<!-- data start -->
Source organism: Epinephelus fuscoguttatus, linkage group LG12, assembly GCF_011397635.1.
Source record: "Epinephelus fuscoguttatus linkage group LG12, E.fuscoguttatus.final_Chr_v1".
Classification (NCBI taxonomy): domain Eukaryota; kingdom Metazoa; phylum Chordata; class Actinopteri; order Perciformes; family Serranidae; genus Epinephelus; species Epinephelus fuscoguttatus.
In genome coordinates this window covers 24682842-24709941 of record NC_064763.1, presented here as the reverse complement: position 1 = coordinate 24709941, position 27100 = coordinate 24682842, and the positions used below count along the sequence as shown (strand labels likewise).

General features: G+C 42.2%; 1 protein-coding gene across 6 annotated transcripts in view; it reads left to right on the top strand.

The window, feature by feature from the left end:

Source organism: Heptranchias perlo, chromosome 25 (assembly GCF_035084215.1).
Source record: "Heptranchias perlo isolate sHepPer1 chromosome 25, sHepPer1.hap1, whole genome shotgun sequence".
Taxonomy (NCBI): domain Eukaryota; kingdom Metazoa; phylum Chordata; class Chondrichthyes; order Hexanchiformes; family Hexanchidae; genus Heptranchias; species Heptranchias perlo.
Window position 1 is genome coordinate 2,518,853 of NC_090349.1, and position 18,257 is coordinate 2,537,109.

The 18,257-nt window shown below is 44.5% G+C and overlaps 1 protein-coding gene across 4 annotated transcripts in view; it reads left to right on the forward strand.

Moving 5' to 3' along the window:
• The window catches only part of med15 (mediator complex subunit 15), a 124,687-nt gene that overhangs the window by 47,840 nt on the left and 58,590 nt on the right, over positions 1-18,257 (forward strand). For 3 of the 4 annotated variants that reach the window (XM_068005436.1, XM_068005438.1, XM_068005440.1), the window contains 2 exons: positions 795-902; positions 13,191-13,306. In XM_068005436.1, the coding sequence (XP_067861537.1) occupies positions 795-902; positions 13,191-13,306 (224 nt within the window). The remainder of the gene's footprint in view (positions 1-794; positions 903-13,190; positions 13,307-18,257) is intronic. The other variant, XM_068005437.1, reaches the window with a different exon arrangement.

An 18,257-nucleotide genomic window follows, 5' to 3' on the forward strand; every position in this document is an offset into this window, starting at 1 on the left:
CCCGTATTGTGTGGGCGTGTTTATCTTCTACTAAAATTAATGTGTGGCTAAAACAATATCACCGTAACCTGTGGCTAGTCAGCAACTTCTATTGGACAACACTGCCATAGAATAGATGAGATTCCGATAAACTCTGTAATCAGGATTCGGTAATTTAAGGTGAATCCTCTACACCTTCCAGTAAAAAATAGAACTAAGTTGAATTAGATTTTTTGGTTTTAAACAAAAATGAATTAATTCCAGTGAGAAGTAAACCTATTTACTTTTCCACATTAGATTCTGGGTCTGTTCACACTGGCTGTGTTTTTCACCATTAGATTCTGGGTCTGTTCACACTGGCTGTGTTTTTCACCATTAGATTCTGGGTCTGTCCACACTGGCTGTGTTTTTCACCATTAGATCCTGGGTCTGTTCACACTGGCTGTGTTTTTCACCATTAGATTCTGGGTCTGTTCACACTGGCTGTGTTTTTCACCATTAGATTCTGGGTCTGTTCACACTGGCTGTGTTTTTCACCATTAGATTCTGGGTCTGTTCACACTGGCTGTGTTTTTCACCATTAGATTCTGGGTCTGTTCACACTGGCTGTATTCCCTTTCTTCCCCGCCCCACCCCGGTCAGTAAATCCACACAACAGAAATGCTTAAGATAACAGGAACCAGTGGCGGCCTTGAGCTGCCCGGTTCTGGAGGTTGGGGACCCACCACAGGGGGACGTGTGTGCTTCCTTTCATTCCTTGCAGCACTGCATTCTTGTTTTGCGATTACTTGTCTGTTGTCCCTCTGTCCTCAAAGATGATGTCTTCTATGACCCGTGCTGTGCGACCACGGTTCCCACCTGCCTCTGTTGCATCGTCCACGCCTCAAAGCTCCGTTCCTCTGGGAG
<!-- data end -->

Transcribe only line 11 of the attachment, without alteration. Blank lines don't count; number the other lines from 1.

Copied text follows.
The 18,257-nt window shown below is 44.5% G+C and overlaps 1 protein-coding gene across 4 annotated transcripts in view; it reads left to right on the forward strand.